At Achal Batala, a renowned centre of the Yogis and Sidhas, the Guru preached the unity and equality of all religions. For twenty-two years Guru Nanak propagated his faith in India and abroad. During his 18 years’ stay at Kartarpur, he incarnated into splendid deeds the lofty ideals that he had been preaching all his. life. Thus, by his own inspiring example, the Guru demonstrated how Raj and Yog, the worldly and the spiritual modes of life, could be happily and fruitfully conjoined.

During his extensive missionary journeys, Guru Nanak exhorted the benighted humanity to pursue the path of divine meditation. He stressed the significance of righteous living above all other things. The Guru made men realize that there is only one God Who is peerless. He held that through Nam Simran (Meditation of God’s Name) and concentration on Shabad (the word) man could muster up courage enough to uphold truth in his life.

Guru Nanak cried down all cant and blind observance of soulless customs, rites and rituals. The Guru averred that they were a meaningless meandering unconnected with the attainment of man’s spiritual destiny, Thus he rightly laid accent on pious practical living which alone constitutes true religiosity.

The quintessence of Guru Nanak’s philosophy is enshrined in his mul mantra. He has aptly emphasized the imperative need of truth and beauty, freedom and fraternity. According to Guru Nanak, religion implies a communion between God and man. As a corollary to this, a person who devotes himself to Nam Simran is naturally virtuous and fearless. Unsullied by ill-will or enmity, he works for the amelioration of the weak and the down-trodden. His noble actions give an impulse to his aesthetic ability. A truely religious man of the Guru’s conception is opposed alike to serfdom and masterdom. His life is radiant with love and humility, sweetness and light.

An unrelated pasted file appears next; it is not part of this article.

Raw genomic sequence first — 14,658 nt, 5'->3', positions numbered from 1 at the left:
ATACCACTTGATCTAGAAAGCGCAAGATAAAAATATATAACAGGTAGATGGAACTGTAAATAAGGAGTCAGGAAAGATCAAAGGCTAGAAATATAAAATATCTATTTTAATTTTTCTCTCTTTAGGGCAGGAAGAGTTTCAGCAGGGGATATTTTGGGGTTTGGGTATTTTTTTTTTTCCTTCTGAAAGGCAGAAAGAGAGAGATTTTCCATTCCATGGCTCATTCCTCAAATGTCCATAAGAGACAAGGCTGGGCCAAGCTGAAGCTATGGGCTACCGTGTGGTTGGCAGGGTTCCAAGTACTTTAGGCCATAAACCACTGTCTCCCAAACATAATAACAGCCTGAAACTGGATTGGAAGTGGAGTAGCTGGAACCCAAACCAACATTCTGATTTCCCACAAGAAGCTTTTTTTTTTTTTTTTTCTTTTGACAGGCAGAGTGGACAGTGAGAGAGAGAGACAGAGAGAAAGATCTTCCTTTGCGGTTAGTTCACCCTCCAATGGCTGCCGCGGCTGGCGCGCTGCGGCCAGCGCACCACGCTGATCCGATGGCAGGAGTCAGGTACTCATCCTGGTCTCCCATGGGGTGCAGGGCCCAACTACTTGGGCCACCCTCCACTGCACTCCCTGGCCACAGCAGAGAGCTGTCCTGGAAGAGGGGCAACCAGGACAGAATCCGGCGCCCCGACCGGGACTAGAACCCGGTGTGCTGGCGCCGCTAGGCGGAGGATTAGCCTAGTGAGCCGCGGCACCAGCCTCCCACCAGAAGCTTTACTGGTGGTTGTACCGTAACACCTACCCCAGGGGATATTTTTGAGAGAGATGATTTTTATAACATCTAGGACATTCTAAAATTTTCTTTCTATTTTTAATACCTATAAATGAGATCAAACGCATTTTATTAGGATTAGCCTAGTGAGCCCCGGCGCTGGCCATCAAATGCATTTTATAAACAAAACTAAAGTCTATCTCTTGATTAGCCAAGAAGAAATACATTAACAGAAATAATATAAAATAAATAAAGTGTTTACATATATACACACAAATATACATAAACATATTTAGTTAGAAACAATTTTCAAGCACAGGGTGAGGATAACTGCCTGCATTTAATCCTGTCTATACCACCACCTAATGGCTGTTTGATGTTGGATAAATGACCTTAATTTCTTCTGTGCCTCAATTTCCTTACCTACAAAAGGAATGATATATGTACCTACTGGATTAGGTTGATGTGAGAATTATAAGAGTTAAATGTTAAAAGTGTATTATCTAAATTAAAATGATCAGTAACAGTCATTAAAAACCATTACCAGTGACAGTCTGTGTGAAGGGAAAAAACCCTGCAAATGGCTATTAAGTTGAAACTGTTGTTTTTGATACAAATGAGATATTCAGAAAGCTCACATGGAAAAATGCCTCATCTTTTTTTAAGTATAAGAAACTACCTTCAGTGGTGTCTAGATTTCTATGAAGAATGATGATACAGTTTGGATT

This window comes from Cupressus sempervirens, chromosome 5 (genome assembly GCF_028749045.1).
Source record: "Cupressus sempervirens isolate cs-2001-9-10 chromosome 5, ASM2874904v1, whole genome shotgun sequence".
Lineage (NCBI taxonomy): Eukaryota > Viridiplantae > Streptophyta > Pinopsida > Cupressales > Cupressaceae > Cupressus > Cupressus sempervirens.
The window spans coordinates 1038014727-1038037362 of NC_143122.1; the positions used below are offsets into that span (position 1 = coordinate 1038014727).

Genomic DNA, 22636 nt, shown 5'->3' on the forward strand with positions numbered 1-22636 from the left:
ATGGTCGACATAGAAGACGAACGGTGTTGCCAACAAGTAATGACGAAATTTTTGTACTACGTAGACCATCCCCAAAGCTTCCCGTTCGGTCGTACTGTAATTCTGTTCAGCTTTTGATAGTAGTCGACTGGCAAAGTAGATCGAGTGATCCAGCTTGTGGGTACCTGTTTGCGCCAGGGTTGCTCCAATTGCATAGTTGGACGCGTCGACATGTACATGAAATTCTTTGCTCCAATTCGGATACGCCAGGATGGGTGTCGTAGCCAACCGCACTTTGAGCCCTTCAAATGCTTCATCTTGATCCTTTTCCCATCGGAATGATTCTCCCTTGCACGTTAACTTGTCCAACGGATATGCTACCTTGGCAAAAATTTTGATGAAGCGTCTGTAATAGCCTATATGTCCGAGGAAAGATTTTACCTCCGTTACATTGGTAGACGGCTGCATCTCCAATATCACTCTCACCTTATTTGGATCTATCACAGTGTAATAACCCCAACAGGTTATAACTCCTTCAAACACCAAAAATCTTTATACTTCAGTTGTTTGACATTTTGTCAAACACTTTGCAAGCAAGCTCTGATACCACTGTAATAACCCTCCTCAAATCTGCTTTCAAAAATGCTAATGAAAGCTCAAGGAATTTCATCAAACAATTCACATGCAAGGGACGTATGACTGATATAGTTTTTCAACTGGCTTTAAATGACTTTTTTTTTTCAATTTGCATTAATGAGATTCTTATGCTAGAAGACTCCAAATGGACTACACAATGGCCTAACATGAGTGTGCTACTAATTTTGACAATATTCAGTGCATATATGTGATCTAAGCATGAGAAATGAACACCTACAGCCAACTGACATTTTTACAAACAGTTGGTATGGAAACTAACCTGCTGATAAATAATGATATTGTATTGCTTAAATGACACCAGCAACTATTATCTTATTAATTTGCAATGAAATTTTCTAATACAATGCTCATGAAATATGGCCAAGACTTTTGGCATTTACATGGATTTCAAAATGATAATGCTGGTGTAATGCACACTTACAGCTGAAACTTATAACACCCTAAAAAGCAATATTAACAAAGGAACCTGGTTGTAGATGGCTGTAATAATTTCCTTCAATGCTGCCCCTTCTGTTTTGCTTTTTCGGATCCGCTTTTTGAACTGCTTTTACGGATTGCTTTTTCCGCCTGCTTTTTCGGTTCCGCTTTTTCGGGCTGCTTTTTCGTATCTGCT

Indeed, Guru Nanak wanted to unite and organize his disciples in order to give religion true solidarity. To this end, he established sangat (congregations) at numerous places and appointed their chiefs. Besides, he compiled his writings in book form which he handed over to his successor, Guru Angad Dev.

The Guru established a sangat at Kartarpur and prescribed a set of values to be cherished and practised. He also founded the great institution of langar (free community-kitchen) and spent his earnings from land on running it. Thus, he gave a living form to his doctrine of work, Nam Simran and the Temple of Bread. The Guru nominated Bhai Lehna, his most beloved and trusted disciple, for the exalted office of the Guru after him. In the Adi Granth are enshrined 974 hymns by the First Master.

-Ref. Guru Granth Ratnavali, (pp. 38) by Dr. D.S. Mani, Sardar Bakhshish Singh, and Dr. Gurdit Singh
Mahan Kosh (pp. 111)

1970 Bhai Sahib Dayal Singh was killed in a car accident.
1981 Indira Ghandhi, then prime minister of India, visited Chandigarh. She invited Akali Dal for talks. However, Akali’s demanded an unconditional release of Jarnail Singh Bhindrawalae before any talks.
1987 Sant Baba Bhag Singh Ji, a close associate of Sant Baba Sewa Singh Ji passed away.
1989 Singh Sahib, Prof. Manjit Singh assumed the responsibilities of Jathaedar Kesgadh Sahib.